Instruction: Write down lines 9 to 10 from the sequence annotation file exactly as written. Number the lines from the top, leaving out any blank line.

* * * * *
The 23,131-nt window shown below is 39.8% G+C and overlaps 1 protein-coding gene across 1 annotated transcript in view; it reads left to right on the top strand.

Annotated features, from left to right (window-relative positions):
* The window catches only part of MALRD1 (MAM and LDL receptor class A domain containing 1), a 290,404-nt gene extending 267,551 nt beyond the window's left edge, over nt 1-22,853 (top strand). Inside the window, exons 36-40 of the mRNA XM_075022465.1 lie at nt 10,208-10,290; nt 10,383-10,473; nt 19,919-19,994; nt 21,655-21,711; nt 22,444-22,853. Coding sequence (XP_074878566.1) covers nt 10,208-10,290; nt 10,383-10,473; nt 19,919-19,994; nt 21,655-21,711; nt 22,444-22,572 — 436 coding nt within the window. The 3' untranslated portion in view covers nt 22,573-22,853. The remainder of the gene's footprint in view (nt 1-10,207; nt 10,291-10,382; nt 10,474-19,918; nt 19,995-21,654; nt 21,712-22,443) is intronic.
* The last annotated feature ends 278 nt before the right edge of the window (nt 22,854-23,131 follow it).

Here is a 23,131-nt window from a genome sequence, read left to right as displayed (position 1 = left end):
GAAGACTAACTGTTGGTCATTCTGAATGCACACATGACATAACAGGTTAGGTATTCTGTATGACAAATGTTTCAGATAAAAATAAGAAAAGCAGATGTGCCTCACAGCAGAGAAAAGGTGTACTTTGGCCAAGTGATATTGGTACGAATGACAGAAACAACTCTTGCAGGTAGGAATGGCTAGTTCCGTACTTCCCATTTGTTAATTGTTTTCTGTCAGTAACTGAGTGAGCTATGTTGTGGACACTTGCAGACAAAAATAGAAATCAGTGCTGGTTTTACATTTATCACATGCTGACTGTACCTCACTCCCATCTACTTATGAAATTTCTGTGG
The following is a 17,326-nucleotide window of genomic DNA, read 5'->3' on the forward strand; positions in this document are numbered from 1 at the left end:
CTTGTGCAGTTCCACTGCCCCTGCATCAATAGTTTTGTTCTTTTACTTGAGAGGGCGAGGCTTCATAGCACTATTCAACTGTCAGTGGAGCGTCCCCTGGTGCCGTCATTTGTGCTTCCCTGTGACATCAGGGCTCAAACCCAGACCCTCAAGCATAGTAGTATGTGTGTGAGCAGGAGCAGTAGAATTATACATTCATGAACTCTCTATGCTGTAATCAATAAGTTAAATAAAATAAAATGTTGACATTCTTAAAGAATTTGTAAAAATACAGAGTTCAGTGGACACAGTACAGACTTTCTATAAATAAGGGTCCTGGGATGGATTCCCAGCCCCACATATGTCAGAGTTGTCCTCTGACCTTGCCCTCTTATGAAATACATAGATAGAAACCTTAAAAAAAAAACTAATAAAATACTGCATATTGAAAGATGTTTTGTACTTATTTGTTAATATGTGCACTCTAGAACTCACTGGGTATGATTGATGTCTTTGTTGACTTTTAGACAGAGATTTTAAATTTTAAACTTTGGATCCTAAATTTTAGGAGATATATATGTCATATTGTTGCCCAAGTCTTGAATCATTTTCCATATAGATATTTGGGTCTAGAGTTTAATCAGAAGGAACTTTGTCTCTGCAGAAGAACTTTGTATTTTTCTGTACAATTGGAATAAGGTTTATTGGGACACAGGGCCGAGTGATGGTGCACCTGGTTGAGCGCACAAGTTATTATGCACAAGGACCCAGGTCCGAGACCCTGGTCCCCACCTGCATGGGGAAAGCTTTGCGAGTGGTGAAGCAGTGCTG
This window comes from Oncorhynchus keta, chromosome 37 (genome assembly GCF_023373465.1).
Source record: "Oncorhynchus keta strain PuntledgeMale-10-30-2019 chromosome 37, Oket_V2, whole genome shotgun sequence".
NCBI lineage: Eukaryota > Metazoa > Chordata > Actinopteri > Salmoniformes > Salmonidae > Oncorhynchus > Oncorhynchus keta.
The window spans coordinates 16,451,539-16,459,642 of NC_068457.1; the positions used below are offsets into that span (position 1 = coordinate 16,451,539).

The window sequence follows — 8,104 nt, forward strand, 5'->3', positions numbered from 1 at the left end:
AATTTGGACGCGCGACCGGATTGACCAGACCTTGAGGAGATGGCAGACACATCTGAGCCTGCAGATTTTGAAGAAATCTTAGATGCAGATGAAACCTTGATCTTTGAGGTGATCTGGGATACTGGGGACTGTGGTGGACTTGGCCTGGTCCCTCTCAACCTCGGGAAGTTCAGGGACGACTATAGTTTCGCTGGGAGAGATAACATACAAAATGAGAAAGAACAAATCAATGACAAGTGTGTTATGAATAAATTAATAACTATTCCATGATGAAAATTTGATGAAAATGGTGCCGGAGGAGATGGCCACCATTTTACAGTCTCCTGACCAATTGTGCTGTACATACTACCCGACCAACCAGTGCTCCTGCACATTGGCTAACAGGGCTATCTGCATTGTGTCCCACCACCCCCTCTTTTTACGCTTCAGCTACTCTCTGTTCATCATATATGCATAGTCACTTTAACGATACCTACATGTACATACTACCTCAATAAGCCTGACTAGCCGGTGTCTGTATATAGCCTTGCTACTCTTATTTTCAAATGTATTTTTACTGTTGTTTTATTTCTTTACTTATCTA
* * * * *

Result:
This window comes from Oncorhynchus keta, chromosome 37 (genome assembly GCF_023373465.1).
Source record: "Oncorhynchus keta strain PuntledgeMale-10-30-2019 chromosome 37, Oket_V2, whole genome shotgun sequence".